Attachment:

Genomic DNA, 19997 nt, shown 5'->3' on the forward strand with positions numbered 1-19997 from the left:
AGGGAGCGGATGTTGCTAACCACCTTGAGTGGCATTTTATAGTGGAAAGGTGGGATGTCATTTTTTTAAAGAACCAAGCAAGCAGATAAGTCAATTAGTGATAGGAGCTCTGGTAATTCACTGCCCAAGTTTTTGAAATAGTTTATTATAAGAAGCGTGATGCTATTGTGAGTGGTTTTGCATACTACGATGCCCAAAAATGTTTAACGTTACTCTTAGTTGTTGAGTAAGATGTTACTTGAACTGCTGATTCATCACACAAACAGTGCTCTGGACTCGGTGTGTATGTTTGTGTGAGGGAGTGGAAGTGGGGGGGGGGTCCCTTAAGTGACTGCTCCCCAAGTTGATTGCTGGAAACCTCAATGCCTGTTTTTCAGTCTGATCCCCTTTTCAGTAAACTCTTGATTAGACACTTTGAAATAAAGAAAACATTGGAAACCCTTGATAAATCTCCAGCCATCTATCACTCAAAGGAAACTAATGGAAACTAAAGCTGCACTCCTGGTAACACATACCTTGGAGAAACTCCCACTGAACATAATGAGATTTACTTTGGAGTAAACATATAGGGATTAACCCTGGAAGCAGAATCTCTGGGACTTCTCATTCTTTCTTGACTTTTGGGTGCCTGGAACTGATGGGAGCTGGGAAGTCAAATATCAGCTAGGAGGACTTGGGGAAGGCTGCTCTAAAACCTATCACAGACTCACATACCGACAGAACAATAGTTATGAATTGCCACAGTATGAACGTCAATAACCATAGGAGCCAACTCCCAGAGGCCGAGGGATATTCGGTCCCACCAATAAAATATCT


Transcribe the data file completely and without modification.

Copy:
Genomic DNA, 19997 nt, shown 5'->3' on the forward strand with positions numbered 1-19997 from the left:
AGGGAGCGGATGTTGCTAACCACCTTGAGTGGCATTTTATAGTGGAAAGGTGGGATGTCATTTTTTTAAAGAACCAAGCAAGCAGATAAGTCAATTAGTGATAGGAGCTCTGGTAATTCACTGCCCAAGTTTTTGAAATAGTTTATTATAAGAAGCGTGATGCTATTGTGAGTGGTTTTGCATACTACGATGCCCAAAAATGTTTAACGTTACTCTTAGTTGTTGAGTAAGATGTTACTTGAACTGCTGATTCATCACACAAACAGTGCTCTGGACTCGGTGTGTATGTTTGTGTGAGGGAGTGGAAGTGGGGGGGGGGTCCCTTAAGTGACTGCTCCCCAAGTTGATTGCTGGAAACCTCAATGCCTGTTTTTCAGTCTGATCCCCTTTTCAGTAAACTCTTGATTAGACACTTTGAAATAAAGAAAACATTGGAAACCCTTGATAAATCTCCAGCCATCTATCACTCAAAGGAAACTAATGGAAACTAAAGCTGCACTCCTGGTAACACATACCTTGGAGAAACTCCCACTGAACATAATGAGATTTACTTTGGAGTAAACATATAGGGATTAACCCTGGAAGCAGAATCTCTGGGACTTCTCATTCTTTCTTGACTTTTGGGTGCCTGGAACTGATGGGAGCTGGGAAGTCAAATATCAGCTAGGAGGACTTGGGGAAGGCTGCTCTAAAACCTATCACAGACTCACATACCGACAGAACAATAGTTATGAATTGCCACAGTATGAACGTCAATAACCATAGGAGCCAACTCCCAGAGGCCGAGGGATATTCGGTCCCACCAATAAAATATCT